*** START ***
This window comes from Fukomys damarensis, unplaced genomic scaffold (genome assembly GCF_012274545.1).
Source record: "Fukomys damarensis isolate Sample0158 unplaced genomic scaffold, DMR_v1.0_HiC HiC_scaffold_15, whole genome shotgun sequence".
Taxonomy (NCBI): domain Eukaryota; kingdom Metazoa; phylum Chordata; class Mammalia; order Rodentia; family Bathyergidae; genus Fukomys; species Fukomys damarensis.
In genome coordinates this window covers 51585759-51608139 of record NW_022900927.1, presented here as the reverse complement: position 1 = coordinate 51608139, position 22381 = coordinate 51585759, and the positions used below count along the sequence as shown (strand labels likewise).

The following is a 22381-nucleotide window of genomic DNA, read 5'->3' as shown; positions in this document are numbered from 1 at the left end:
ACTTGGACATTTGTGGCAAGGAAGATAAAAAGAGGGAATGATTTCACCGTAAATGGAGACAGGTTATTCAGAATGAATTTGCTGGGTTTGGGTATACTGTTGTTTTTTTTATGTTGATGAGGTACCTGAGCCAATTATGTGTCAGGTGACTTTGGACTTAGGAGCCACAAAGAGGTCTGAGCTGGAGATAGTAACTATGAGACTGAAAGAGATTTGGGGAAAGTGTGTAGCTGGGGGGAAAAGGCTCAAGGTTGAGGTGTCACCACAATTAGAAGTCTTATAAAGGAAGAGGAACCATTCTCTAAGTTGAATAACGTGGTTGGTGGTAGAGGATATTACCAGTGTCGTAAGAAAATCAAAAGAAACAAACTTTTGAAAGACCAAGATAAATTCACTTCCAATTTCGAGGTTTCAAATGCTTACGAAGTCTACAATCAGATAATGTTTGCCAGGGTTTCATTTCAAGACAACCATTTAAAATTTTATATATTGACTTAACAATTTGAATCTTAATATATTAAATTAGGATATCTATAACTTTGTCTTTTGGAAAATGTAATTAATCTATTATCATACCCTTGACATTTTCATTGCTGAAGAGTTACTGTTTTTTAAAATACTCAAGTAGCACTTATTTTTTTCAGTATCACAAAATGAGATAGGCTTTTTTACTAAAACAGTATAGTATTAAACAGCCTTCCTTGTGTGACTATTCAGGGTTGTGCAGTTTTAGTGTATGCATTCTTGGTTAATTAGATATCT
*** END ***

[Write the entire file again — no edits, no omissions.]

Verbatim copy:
This window comes from Fukomys damarensis, unplaced genomic scaffold (genome assembly GCF_012274545.1).
Source record: "Fukomys damarensis isolate Sample0158 unplaced genomic scaffold, DMR_v1.0_HiC HiC_scaffold_15, whole genome shotgun sequence".
Taxonomy (NCBI): domain Eukaryota; kingdom Metazoa; phylum Chordata; class Mammalia; order Rodentia; family Bathyergidae; genus Fukomys; species Fukomys damarensis.
In genome coordinates this window covers 51585759-51608139 of record NW_022900927.1, presented here as the reverse complement: position 1 = coordinate 51608139, position 22381 = coordinate 51585759, and the positions used below count along the sequence as shown (strand labels likewise).

The following is a 22381-nucleotide window of genomic DNA, read 5'->3' as shown; positions in this document are numbered from 1 at the left end:
ACTTGGACATTTGTGGCAAGGAAGATAAAAAGAGGGAATGATTTCACCGTAAATGGAGACAGGTTATTCAGAATGAATTTGCTGGGTTTGGGTATACTGTTGTTTTTTTTATGTTGATGAGGTACCTGAGCCAATTATGTGTCAGGTGACTTTGGACTTAGGAGCCACAAAGAGGTCTGAGCTGGAGATAGTAACTATGAGACTGAAAGAGATTTGGGGAAAGTGTGTAGCTGGGGGGAAAAGGCTCAAGGTTGAGGTGTCACCACAATTAGAAGTCTTATAAAGGAAGAGGAACCATTCTCTAAGTTGAATAACGTGGTTGGTGGTAGAGGATATTACCAGTGTCGTAAGAAAATCAAAAGAAACAAACTTTTGAAAGACCAAGATAAATTCACTTCCAATTTCGAGGTTTCAAATGCTTACGAAGTCTACAATCAGATAATGTTTGCCAGGGTTTCATTTCAAGACAACCATTTAAAATTTTATATATTGACTTAACAATTTGAATCTTAATATATTAAATTAGGATATCTATAACTTTGTCTTTTGGAAAATGTAATTAATCTATTATCATACCCTTGACATTTTCATTGCTGAAGAGTTACTGTTTTTTAAAATACTCAAGTAGCACTTATTTTTTTCAGTATCACAAAATGAGATAGGCTTTTTTACTAAAACAGTATAGTATTAAACAGCCTTCCTTGTGTGACTATTCAGGGTTGTGCAGTTTTAGTGTATGCATTCTTGGTTAATTAGATATCT